Accreditation issues are playing out at multiple levels in the San Francisco Bay area. The City College of San Francisco almost lost the blessing of its regional accreditor, the Accrediting Commission for Community and Junior Colleges, in 2014. City College has been working to meet requirements, and will face additional scrutiny from the accrediting commission in October. The commission is expected to pass down its verdict in early 2017. Meanwhile, the commission itself is facing a potential shutdown by the U.S. Department of Education for failure to follow federal accreditation guidelines. If the commission loses recognition, its 132 members, City College included, will have 18 months to find a new accreditor. Both issues are highly politicized. City College has lost 10,000 enrollments in the wake of concerns over its accreditation status.
The Chronicle of Higher Education
U.S.: The University of Texas Tackles Challenge of Data About Student Outcomes
The University of Texas (UT) is partnering with the United States Census Bureau to gather data on student outcomes. The 10-year agreement will track system graduates’ earnings, career pathways, industry of employment, migration patterns, and more. The UT system, which includes 14 institutions, already tracks graduates’ in-state earnings and debt, but this new initiative will extend beyond Texas borders. The federal government and others have pressed hard in recent years for outcome-based measures of institutional quality. Graduates’ employment and earnings outcomes are viewed as one potentially valid proxy for quality.
U.S.: Former ITT Technical Students Can Get Counseling at New Website
The sudden closure of ITT Technical Institute campuses last month left some 35,000 students nationwide wondering where to turn for answers about new placements, tuition dollars, credit transfers, and more. NextStepsEdu.org, a new website launched by the U.S. Department of Education and two nonprofits, seeks to provide those students with guidance. Students affected by the closure of other for-profit schools, including Corinthian Colleges, can also use the website. Students enter their information and ask to be contacted by telephone, email or text. A response may take seven to 10 business days.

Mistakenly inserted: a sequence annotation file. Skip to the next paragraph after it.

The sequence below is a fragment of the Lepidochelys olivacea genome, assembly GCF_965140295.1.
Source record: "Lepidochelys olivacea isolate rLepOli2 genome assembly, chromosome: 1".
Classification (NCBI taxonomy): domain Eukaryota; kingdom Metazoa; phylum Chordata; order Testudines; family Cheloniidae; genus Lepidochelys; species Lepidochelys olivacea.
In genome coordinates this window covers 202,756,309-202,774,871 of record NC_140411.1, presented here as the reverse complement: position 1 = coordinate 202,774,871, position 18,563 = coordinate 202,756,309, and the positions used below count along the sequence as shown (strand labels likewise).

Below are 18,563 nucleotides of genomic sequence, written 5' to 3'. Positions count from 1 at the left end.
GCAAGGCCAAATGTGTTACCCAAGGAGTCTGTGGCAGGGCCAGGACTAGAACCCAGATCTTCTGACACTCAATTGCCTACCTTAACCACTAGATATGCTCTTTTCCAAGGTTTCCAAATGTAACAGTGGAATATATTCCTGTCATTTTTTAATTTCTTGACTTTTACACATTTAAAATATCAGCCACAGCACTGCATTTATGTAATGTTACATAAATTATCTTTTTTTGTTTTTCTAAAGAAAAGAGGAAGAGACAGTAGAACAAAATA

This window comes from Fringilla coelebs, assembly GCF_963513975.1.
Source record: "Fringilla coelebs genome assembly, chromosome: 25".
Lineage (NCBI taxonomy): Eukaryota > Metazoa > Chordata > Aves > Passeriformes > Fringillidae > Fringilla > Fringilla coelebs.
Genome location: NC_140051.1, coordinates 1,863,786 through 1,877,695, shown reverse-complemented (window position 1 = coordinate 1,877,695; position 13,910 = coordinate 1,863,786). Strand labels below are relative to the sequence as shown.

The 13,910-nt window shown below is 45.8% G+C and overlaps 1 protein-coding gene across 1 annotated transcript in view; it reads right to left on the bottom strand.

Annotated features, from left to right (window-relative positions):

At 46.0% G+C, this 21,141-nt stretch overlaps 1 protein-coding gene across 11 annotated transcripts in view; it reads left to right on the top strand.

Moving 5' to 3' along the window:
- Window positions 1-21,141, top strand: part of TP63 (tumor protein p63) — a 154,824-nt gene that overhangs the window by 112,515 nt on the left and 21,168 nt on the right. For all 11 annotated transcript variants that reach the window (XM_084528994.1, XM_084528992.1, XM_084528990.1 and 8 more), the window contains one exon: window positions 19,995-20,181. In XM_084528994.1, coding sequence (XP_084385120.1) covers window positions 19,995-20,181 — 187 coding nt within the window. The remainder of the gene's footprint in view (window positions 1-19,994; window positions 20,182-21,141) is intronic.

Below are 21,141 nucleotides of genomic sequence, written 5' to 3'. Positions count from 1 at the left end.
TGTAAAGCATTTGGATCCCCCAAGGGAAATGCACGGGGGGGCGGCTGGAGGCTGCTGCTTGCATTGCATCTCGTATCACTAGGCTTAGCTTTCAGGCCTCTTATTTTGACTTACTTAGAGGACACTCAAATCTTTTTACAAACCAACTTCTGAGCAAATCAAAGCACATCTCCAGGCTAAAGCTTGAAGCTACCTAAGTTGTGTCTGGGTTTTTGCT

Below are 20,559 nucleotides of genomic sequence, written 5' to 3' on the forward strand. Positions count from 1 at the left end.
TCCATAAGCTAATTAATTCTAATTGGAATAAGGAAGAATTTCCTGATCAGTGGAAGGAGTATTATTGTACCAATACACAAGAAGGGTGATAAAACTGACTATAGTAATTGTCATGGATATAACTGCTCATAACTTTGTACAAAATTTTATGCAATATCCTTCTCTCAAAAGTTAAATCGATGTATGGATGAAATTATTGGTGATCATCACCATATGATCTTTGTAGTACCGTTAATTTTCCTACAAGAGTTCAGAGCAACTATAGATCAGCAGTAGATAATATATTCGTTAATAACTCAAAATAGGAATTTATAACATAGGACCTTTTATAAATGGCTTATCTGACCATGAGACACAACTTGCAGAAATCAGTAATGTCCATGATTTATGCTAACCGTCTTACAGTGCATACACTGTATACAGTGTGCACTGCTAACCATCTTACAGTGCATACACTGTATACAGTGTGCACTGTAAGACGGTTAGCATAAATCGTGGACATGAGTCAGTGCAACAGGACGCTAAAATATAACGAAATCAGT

The New York Times
U.S.: Enrollments in Two-Year MBA Programs on the Wane
Data from the Graduate Management Admission Council shows a drop in applications for full-time two-year MBA courses at most US business schools last year. Some 53 percent of schools with full-time two-year MBA courses reported a decline in application numbers in 2016. Not all the news was bad however: 40 percent reported growth. Observers say that the shift is likely due to a range of factors such as the increased availability of online options, the increased popularity of one-year programs, and a shift toward programs in other countries.
U.S.: Doctoral Programs See Weakened Demand
The latest data from the Council of Graduate Schools indicate a 4.3-percent decrease in applications to doctoral programs from 2014 to 2015. Experts warn that the finding should be taken in context: review of numbers over five years, for instance, show an average annual increase of 0.2 percent between 2010 to 2015. Numbers are up for master’s, graduate-level certificate, and education-specialist programs. Applications for those programs increased by 3.8 percent from 2014 to 2015. Trends vary across disciplines, with arts and humanities programs generally faring poorly.
The Chronicle of Higher Education
U.S.: Economic Turn-Around Hasn’t Trickled Down to State Schools or Their Students
The Center on Budget & Policy priorities reports that, since the start of the recession in December 2007, per-student funding at public institutions of higher education has fallen by 30 percent or more. Twenty-five states have cut the allocations to their public universities and colleges by more than 20 percent. Arizona’s higher-education spending has fallen by 50 percent. Despite the economic recovery, state spending on higher ed has never recovered; on average, states on average are spending 18 percent less per student on public higher education than they did in 2008. The result is increased costs to students.
The Hechinger Report
Canada: International Graduates Struggle to Obtain Permanent Residence – and Jobs
A January 2015 overhaul to Canada’s immigration system placed stiff barriers between foreign graduates of top Canadian universities and permanent resident status and employment. Put in place by the previous Canadian administration, the changes route them through Canada’s Express Entry system, where they have to compete with skilled immigrants who may have years of work experience and advanced degrees. Meanwhile, students also have a hard time competing with their Canadian peers for career-building internships and jobs, because many employers may be wary of the complexities inherent in hiring non-resident employees.
Canada: International Student Numbers on the Rise in Alberta
International enrollments in Alberta tertiary institutions rose 40 percent between 2011-12 to and 2015-16. The rise mirrors broader trends across Canada. Manitoba almost doubled international enrollments over the five year period, while Saskatchewan saw a rise of more than 24 percent. As domestic enrollments in some parts of Canada have declined, more universities have begun to recruit international students, in part to recoup tuition shrtfalls.
The Edmonton Journal